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Posts Tagged ‘ Lance Armstrong ’

Webber Eyes Podium Finish In Penultimate Race

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Australian Red Bull driver Mark Webber says a mixture of the Texan countryside, hard training and the hospitality of old Texan friends from his time spent there during his amateur cycling days has inspired positivity for his penultimate race at the US Grand Prix.

Writing in his exclusive blog on the sport social network, Sportlobster.com, keen amateur cyclist Webber, who used to visit Austin and cycle with former friend – disgraced cyclist, Lance Armstrong – says meeting old friends and training in the Texan countryside has helped preparations. Continue reading

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O’Dowd To Star In Lance Armstrong Biopic

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StudioCanal is set to team up once again with Working Title, this time to finance and handle international sales on Stephen FrearsLance Armstrong biopic, which it will launch at AFM. The Paris-based studio will also handle distribution in France, U.K., Germany and Australia.

Based on the book Seven Deadly Sins: My Pursuit of Lance Armstrong by Irish sports journalist David Walsh, the film is set to star Roscommon native Chris O’Dowd (Bridesmaids) as Walsh and Ben Foster (Ain’t Them Bodies Saints) as the disgraced seven-time Tour de France champion. Breaking Bad’s Jesse Plemons and Cesar-winning actor/director Guillaume Canet are on board for supporting roles. Shooting will start October 18 in France and the U.K. Continue reading

Seven Deadly Sins: My Pursuit Of Lance Armstrong By David Walsh

laOn October 22nd 2012 Lance Armstrong was stripped of his seven Tour De France titles and he received a lifetime ban from cycling.  The International Cycling Union (UCI) accepted the findings of the 1,000 page United States Anti-Doping Agency (USADA) report and issued sanctions banning Armstrong from the sport and stripping him of his seven tour titles.  One man knew Armstrong was a fraud from the start and here is his account titled Seven Deadly Sins.

For David Walsh, chief sports writer for the Sunday Times, the curtain came down on this saga on the day his son John would have turned thirty – October 22nd.  However, John died seventeen years before in a tragic bicycle accident.  He was aged only 12.  In his short life John inspired his father with his inquisitive nature.  John asked questions about things that others took for granted.  Walsh spent 13 years in pursuit of the truth about Lance Armstrong and he frames this quest as one that honours his son’s memory.  The crusade went on longer than John’s short life but Walsh’s determination never wavered.  From 1999 to now, he painstakingly sought evidence to build a case that started out as a gut instinct. With this book, Walsh has written his definitive take on the story that has dominated his life since Lance Armstrong crossed the finish line to win the 1999 Tour De France.  On that day, the Sunday Times correspondent kept his hands by his side refusing to applaud this fairytale comeback.  By then he was no longer a ‘fan with a typewriter’ he had seen cycling’s drug-fuelled dark side and he knew that Lance was its greatest incarnation.  So Walsh devoted himself to the task of debunking this sporting messiah.  By doing so he “put himself in Armstrong’s bad books, the library from which there is no escape.”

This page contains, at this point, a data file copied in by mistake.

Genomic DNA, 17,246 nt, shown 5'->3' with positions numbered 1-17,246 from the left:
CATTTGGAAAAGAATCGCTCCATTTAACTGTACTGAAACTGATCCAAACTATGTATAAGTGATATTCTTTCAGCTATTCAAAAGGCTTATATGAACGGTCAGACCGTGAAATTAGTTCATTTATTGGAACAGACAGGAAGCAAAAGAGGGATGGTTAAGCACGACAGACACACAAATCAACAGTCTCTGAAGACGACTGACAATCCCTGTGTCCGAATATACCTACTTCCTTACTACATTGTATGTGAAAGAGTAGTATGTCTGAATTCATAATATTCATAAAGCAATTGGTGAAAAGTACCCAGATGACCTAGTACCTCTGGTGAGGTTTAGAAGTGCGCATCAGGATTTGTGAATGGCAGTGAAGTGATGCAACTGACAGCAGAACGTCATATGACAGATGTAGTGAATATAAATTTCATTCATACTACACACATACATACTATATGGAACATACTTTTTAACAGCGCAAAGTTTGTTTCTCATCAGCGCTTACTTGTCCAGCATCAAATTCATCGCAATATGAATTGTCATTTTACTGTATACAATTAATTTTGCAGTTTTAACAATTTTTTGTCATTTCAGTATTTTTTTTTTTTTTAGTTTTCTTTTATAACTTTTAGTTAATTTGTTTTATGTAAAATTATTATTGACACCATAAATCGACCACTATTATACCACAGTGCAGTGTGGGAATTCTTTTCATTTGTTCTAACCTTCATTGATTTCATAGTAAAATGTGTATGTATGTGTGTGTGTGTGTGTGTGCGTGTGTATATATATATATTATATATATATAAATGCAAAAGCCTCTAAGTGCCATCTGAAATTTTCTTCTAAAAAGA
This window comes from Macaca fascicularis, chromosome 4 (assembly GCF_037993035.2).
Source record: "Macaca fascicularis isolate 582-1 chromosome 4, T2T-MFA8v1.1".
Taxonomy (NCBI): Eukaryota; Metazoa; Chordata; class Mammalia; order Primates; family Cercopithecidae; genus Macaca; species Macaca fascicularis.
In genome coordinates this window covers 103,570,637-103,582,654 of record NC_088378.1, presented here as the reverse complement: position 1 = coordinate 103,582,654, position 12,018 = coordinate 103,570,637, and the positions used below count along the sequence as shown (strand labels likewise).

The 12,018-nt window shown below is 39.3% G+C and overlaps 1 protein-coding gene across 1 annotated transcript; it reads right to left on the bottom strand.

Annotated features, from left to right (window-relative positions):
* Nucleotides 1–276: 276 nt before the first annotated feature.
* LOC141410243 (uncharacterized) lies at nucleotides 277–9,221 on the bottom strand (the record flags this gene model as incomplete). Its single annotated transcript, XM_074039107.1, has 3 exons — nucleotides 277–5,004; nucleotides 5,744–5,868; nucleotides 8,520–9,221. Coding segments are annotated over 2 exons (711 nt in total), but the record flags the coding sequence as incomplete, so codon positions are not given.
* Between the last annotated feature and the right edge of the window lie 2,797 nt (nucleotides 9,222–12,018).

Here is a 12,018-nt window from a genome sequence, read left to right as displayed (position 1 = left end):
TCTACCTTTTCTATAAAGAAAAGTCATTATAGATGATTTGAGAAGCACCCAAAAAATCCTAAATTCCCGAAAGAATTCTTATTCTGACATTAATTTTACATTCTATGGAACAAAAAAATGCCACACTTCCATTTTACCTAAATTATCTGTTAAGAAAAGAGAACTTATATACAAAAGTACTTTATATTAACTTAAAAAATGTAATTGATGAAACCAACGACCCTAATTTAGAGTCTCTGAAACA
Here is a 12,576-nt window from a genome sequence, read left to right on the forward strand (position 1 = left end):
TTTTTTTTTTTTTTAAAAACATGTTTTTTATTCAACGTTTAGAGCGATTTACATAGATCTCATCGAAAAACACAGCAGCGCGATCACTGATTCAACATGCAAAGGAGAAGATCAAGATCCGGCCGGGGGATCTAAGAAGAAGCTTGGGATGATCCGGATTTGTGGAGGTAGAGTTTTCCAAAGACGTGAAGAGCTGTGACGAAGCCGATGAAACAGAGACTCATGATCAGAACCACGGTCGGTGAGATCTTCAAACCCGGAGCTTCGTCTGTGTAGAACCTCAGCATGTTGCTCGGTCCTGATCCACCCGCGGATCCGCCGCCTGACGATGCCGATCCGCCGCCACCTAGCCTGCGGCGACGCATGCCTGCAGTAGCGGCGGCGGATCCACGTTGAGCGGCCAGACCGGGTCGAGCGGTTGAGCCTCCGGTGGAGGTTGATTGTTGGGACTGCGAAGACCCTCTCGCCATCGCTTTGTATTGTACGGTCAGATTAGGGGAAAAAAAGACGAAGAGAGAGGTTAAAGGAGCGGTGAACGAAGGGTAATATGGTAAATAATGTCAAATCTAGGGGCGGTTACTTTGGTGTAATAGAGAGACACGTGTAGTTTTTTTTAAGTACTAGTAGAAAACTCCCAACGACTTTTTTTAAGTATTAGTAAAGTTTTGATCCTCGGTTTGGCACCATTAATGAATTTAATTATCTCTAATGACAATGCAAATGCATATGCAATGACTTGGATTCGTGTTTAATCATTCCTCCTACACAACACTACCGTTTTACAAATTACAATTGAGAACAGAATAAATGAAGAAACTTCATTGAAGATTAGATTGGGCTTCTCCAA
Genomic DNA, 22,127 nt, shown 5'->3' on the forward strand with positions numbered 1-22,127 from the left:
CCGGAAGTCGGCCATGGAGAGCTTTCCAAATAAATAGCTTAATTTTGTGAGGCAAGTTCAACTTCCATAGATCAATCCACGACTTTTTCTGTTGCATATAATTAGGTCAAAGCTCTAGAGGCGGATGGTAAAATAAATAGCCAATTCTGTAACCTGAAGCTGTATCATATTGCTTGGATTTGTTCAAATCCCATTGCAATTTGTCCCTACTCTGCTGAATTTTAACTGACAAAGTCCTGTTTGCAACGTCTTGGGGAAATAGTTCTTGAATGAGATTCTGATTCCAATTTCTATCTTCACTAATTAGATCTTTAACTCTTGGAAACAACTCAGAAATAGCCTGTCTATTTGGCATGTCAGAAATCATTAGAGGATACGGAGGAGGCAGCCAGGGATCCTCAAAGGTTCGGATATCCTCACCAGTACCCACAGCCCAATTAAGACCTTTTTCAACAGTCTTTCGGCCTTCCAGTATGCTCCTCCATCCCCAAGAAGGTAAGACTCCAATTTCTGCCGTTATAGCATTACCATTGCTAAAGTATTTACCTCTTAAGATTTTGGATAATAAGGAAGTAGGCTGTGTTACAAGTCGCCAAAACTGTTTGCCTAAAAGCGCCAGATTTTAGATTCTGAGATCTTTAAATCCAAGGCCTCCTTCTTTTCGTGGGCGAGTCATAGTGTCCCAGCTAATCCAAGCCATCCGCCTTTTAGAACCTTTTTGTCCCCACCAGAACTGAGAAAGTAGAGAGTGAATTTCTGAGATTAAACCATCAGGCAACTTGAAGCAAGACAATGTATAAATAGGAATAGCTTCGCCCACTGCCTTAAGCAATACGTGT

Walsh got this book to press with a similar speed to the Peleton descending from the peaks of the Alps during the Tour.  He has obviously had the bulk of it written for a number of years, at least in his head.  He gets across the story with an ease that speaks of a life immersed in the topic.  Walsh juggles a large array of characters throughout the book and is determined to acknowledge the major role they played in unveiling the deceit.  Over the years he has picked up various insiders who have put their professional lives in jeopardy to go on the record and tell their stories.  He manages to jump deftly between these characters without losing his reader, “Here’s Betsy Andreu.  She was on the inside.  Now she’s on my side.” Walsh witnessed the determination of those who had been close to Armstrong and their willingness to go on record with their accounts and risk their livelihoods, which were more entwined in cycling than Walsh’s, and this convinced him that he was doing right.  In order to repay them for the risks that they took and the slander that they endured he names and gives them a voice in this gracious account.